It Comes at Night is not going to please everyone. There will be detractors who mistake the slow-burn suspense for nothing happening. There will also be those who will lament the lack of volume-oriented jump scares. That’s okay; It Comes at Night isn’t for them, it’s not that kind of movie. Horror fans with patience and who can appreciate a bit of restraint will go away feeling satisfied, albeit possibly a bit perplexed.
One of the most unsettling elements in Krisha was the cinematography, and Shults used the same director of photography, Drew Daniels, to shoot It Comes At Night. Because of this, It Comes At Night has the same creepy and voyeuristic visual style. The camera is very observational, fluid and handheld to the point of almost being shaky, giving the audience the impression that they are witnessing private moments between the characters that they shouldn’t be seeing. The camera takes are long and uncomfortable, sometimes following characters or giving point of view shots, but other times just swaying from character to character while they talk, spinning around the action instead of being right in the middle of it. The keyhole-peeping-esque photography goes a long way towards the overall discomfort that It Comes At Night generates in its viewer.
The soundtrack is another reason why It Comes At Night is such a powerfully unsettling film. There is a score, composed by Brian McOmber (another one of Shults’ Krisha collaborators), but it works in tandem with the sound design of Kris Fenske (who has contributed audio to everything from Apollo 18 and R.I.P.D. to The Hunger Games and The Revenant) to formulate a freaky and disturbing, all-encompassing soundscape. Instruments like strings and harmonicas blend with the sounds of wind and leaves to create a falsely quiet, ever-present eeriness that permeates the entire film. It’s just one big sonic echo chamber of dissonance and discordance hovering around the characters. If the visuals give the audience a second to relax, the audio immediately takes it away. The sound design in It Comes at Night is sneaky in how it subliminally ratchets up the suspense.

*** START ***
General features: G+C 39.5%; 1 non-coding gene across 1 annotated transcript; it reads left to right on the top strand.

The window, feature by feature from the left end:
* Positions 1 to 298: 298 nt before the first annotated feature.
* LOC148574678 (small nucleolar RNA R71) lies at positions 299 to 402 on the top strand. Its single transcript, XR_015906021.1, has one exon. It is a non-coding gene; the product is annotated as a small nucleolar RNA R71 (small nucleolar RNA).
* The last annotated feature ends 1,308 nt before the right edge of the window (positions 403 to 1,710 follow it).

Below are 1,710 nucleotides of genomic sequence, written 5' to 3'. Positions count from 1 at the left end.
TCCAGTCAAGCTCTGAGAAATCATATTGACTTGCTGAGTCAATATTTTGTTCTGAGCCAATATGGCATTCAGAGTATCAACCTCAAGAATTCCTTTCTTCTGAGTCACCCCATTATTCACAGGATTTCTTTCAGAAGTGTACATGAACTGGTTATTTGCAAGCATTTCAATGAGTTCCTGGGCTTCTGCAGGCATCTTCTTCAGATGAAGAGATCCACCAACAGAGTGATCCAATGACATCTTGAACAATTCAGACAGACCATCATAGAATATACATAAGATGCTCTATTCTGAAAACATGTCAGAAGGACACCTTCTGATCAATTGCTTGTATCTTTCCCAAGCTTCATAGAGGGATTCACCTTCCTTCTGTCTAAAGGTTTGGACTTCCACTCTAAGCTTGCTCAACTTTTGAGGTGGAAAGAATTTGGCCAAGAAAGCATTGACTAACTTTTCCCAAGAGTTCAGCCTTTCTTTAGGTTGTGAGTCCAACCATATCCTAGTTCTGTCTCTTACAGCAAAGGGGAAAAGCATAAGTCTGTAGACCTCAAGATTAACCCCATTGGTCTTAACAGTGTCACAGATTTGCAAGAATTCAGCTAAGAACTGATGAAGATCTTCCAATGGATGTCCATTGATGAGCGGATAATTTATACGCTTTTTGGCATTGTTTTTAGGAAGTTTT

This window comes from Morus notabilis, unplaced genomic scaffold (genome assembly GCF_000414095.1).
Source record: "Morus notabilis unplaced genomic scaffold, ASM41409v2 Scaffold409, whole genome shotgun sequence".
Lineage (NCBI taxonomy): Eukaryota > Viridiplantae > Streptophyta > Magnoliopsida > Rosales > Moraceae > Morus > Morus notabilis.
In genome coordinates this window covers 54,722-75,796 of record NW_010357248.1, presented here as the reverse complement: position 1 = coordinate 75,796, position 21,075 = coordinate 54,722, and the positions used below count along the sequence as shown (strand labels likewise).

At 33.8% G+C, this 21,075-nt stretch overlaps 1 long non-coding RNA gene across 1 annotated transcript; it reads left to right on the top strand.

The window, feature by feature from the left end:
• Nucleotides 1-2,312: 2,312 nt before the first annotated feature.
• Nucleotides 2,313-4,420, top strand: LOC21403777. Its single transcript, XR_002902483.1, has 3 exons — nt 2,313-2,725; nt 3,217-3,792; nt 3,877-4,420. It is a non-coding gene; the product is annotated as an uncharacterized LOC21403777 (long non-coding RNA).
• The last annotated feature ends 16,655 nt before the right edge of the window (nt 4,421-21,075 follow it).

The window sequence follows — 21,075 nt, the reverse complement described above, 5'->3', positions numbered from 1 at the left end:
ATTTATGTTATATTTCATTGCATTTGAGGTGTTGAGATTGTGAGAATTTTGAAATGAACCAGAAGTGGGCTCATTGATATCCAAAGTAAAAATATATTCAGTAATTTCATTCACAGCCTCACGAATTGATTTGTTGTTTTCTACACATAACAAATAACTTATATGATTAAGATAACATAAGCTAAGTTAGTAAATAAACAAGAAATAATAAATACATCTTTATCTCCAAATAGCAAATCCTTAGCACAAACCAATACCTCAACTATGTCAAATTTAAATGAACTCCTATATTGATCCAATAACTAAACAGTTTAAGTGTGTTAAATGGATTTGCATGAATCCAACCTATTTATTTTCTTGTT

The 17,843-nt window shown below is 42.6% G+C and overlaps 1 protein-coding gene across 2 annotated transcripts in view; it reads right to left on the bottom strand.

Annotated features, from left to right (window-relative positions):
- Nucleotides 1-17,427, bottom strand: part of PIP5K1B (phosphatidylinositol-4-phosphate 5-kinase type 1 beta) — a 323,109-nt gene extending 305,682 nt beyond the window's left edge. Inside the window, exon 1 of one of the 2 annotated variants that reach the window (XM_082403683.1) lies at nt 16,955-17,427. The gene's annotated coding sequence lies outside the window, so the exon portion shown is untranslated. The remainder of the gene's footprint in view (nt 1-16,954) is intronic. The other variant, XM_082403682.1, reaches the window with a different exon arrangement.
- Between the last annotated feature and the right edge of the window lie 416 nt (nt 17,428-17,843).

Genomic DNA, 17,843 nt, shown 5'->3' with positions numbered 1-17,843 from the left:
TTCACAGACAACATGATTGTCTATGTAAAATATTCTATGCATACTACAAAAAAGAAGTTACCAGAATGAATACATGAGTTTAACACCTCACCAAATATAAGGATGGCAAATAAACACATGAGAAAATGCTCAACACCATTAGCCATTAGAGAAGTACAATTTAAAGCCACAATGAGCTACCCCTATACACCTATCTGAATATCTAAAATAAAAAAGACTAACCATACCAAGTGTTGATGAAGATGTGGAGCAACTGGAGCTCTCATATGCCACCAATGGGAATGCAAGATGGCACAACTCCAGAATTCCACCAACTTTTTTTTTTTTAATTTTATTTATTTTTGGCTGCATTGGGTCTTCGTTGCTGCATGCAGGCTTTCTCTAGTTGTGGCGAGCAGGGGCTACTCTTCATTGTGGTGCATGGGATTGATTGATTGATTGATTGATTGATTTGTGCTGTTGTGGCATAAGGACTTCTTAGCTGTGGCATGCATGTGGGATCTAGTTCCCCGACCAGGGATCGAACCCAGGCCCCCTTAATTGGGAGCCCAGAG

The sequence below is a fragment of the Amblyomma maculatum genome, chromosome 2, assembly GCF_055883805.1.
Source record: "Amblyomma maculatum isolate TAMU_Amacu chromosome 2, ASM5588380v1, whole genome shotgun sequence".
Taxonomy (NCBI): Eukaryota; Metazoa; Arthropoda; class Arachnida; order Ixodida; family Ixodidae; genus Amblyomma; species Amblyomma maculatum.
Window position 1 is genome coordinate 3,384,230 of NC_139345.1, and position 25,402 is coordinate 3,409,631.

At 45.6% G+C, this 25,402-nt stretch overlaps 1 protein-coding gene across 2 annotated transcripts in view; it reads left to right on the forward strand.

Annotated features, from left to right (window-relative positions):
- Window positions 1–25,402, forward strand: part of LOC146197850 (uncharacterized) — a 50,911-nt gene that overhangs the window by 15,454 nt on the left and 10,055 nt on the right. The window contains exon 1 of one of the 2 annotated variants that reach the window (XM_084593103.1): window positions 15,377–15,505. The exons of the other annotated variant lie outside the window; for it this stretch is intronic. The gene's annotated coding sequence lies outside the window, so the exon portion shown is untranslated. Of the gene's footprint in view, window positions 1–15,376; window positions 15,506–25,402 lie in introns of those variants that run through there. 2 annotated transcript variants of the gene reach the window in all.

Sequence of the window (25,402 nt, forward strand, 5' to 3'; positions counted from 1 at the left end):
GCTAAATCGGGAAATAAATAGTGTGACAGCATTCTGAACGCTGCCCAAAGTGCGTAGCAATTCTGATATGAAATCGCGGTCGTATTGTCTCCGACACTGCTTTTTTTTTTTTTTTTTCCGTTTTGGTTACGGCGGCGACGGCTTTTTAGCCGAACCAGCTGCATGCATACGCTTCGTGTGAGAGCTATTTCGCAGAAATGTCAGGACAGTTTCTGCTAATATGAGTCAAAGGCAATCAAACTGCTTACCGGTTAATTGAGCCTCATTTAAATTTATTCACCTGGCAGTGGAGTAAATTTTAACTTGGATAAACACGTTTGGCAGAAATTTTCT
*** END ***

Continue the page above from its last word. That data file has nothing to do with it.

Like The Witch and The Blackcoat’s Daughter, It Comes at Night is one of the new breed of independent horror films that creates fear through atmosphere and mood rather than through cheap tricks. There are a handful of jump scares, but mostly, It Comes at Night just radiates a deep sense of dread through its combination of sound and images. The feeling of despair and terror is complicated by the fact that there is no clear antagonist in the film; the underlying threat to the family is completely ambiguous. Really, the scariest thing about It Comes at Night is the darkness…and that’s compliment. It’s not typical-horror movie scary – there are no uncomfortable laughs after the audience is tricked into flinching. There’s nothing fake or manufactured about the scares in It Comes at Night. The film will haunt you if you let it.
Cast and Crew
- Director(s): Trey Edward Shults
- Producer(s): David KaplanAndrea Roa
- Screenwriter(s): Trey Edward Shults
- Cast: Joel Edgerton (Paul)Christopher Abbott (Will)Carmen Ejogo (Sarah) Riley Keough (Kim)Kelvin Harrison Jr. (Travis)Griffin Robert Faulkner (Andrew)David Pendleton (Bud)Mikey (Stanley)
- Editor(s): Matthew Hannam
- Cinematographer: Drew Daniels
- Production Designer(s):
- Costume Designer: Meghan Kasperlik
- Casting Director(s): Avy Kaufman
- Music Score: Brian McOmber
- Music Performed By:
- Country Of Origin: USA